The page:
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Old 05-14-2003, 11:12 AM   #1
Michael Neal
Join Date: Dec 2002
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Burmese/Thai Boxing

http://www.e-budo.com/vbulletin/show...threadid=18885

This thread has lots of downloads that show some pretty brutal bareknuckle fights. I think it is very interesting and challenging try to figure how you could use Aikido against this type of fighter.
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Old 05-14-2003, 11:19 AM   #2
paw
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Thai boxing has always struck me as tremendously brutal. I am continually amazed at the blows these fighters can take.

Regards,

Paul
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Old 05-14-2003, 02:14 PM   #3
George S. Ledyard
 
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Dojo: Aikido Eastside
Location: Bellevue, WA
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Taking the Punishment

Quote:
paul watt (paw) wrote:
Thai boxing has always struck me as tremendously brutal. I am continually amazed at the blows these fighters can take.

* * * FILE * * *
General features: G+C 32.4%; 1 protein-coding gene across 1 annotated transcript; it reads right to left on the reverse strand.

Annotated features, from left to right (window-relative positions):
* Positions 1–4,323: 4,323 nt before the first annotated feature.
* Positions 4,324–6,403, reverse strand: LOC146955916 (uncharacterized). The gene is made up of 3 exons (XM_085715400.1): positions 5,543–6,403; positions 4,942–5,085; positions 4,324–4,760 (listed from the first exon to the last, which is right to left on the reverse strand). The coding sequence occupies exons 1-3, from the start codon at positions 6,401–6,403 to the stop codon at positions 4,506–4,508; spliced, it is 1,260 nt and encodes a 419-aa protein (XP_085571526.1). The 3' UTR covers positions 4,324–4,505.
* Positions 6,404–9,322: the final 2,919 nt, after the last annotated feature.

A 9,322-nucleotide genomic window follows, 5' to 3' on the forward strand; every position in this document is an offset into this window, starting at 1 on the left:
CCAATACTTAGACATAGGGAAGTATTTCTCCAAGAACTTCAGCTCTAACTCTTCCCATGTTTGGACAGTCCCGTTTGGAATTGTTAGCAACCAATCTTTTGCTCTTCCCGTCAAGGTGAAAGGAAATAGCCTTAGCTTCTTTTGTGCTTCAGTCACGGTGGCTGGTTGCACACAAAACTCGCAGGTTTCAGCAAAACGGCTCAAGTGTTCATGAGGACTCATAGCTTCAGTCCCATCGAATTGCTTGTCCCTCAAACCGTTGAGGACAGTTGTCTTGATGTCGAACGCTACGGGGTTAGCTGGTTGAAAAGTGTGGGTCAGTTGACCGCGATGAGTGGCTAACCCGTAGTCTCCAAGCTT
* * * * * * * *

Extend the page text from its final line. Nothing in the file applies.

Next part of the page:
Regards,

Paul
Actually, these guys take an unhealthy amount of impact. They tend not to live very long because of the damage. It is not unusual for them to die in their forties.

George S. Ledyard
Aikido Eastside
Bellevue, WA
Aikido Eastside
AikidoDvds.Com
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Old 05-14-2003, 02:42 PM   #4
paw
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Quote:
Actually, these guys take an unhealthy amount of impact. They tend not to live very long because of the damage. It is not unusual for them to die in their forties.
I didn't express myself well. Let me try again.

It's amazing to me the sheer number (and force) of the kicks, punches, knees and elbows they withstand without being KO'ed (or maybe before they are KO'ed would be more accurate). I'm well aware of the damage they take during the life of their professional career and the impact it has on their health.

Regards,

Paul
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Old 05-14-2003, 03:01 PM   #5
Michael Neal
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Re: Taking the Punishment

Quote:
George S. Ledyard wrote:
Actually, these guys take an unhealthy amount of impact. They tend not to live very long because of the damage. It is not unusual for them to die in their forties.
It would not suprise me if they did not live long, there must be alot of organ damage. It really makes me feel like a wimp when compared to the superficial bruises, scrapes, and strains I get in Aikido practice.
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Old 05-14-2003, 03:11 PM   #6
Joe Jutsu
Dojo: Currently relocating